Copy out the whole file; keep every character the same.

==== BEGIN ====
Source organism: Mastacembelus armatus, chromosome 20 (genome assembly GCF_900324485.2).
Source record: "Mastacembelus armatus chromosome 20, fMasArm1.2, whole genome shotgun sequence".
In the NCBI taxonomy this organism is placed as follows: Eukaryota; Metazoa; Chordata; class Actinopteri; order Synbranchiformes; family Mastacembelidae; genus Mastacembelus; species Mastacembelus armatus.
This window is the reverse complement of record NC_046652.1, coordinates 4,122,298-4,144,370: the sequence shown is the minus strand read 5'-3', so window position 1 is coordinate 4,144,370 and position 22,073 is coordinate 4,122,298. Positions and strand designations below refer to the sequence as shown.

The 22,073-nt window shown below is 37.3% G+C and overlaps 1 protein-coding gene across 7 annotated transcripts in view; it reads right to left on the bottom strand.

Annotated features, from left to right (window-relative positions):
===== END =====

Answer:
Source organism: Mastacembelus armatus, chromosome 20 (genome assembly GCF_900324485.2).
Source record: "Mastacembelus armatus chromosome 20, fMasArm1.2, whole genome shotgun sequence".
In the NCBI taxonomy this organism is placed as follows: Eukaryota; Metazoa; Chordata; class Actinopteri; order Synbranchiformes; family Mastacembelidae; genus Mastacembelus; species Mastacembelus armatus.
This window is the reverse complement of record NC_046652.1, coordinates 4,122,298-4,144,370: the sequence shown is the minus strand read 5'-3', so window position 1 is coordinate 4,144,370 and position 22,073 is coordinate 4,122,298. Positions and strand designations below refer to the sequence as shown.

The 22,073-nt window shown below is 37.3% G+C and overlaps 1 protein-coding gene across 7 annotated transcripts in view; it reads right to left on the bottom strand.

Annotated features, from left to right (window-relative positions):